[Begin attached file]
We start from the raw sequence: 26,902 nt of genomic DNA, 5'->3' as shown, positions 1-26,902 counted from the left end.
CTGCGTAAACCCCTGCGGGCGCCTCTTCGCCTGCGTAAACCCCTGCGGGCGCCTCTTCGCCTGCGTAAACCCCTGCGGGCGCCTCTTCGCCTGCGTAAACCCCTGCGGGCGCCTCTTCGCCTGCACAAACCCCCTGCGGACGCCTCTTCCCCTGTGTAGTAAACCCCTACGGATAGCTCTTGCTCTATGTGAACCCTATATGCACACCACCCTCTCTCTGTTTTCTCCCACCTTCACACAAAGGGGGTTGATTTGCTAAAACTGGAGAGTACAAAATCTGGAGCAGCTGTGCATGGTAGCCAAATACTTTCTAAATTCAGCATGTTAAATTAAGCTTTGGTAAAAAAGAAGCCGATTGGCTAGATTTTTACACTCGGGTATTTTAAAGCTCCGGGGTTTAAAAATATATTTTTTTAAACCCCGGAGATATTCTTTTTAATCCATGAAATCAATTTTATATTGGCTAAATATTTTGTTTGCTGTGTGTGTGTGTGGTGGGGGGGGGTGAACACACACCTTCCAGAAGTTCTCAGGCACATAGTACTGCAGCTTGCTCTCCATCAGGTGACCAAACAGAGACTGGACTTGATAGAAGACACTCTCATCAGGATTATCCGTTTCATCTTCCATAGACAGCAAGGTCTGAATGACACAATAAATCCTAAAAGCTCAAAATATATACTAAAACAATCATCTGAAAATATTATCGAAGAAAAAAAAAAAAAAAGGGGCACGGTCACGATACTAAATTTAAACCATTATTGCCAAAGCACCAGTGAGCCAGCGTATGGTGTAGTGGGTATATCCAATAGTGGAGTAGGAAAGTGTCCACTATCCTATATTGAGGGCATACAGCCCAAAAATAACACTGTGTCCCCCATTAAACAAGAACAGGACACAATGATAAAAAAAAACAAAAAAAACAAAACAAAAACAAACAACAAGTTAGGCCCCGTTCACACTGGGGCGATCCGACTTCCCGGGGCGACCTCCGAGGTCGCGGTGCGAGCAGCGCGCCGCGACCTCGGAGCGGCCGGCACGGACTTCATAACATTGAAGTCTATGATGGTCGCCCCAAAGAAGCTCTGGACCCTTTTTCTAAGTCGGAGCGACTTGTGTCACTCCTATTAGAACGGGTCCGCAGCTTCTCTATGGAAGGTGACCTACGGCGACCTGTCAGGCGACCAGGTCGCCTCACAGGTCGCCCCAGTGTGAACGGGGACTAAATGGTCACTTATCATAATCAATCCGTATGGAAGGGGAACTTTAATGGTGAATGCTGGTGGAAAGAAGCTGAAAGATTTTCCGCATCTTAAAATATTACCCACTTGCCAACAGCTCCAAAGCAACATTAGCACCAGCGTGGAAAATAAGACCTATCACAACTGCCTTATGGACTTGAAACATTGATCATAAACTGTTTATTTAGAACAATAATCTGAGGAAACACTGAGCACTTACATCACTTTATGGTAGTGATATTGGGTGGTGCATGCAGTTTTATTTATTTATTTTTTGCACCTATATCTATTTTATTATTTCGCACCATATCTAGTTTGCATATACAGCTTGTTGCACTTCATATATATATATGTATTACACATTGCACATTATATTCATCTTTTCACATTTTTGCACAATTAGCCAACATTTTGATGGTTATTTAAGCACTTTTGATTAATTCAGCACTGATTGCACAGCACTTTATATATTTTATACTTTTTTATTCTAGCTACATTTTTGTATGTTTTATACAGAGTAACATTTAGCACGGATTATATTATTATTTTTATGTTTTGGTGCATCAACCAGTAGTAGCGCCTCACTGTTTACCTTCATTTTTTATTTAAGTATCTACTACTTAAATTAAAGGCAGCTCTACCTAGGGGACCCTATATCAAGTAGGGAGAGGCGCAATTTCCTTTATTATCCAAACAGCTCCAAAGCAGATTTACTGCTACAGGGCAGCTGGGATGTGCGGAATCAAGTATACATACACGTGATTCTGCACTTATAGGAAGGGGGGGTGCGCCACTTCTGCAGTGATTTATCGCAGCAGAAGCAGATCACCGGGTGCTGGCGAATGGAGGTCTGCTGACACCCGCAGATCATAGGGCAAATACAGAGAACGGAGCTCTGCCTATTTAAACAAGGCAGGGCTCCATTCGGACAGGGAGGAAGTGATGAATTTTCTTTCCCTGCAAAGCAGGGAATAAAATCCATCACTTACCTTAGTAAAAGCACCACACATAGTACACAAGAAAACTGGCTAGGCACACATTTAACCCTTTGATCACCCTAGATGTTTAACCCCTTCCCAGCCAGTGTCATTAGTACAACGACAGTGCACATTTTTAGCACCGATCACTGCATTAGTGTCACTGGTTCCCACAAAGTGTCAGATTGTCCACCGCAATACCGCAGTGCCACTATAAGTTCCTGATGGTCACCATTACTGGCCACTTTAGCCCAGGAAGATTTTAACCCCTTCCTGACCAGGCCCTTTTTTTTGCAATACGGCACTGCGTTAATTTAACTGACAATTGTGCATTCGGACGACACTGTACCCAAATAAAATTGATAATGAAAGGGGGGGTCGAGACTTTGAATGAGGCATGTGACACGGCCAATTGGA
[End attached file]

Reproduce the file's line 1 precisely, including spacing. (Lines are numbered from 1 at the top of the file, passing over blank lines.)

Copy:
We start from the raw sequence: 26,902 nt of genomic DNA, 5'->3' as shown, positions 1-26,902 counted from the left end.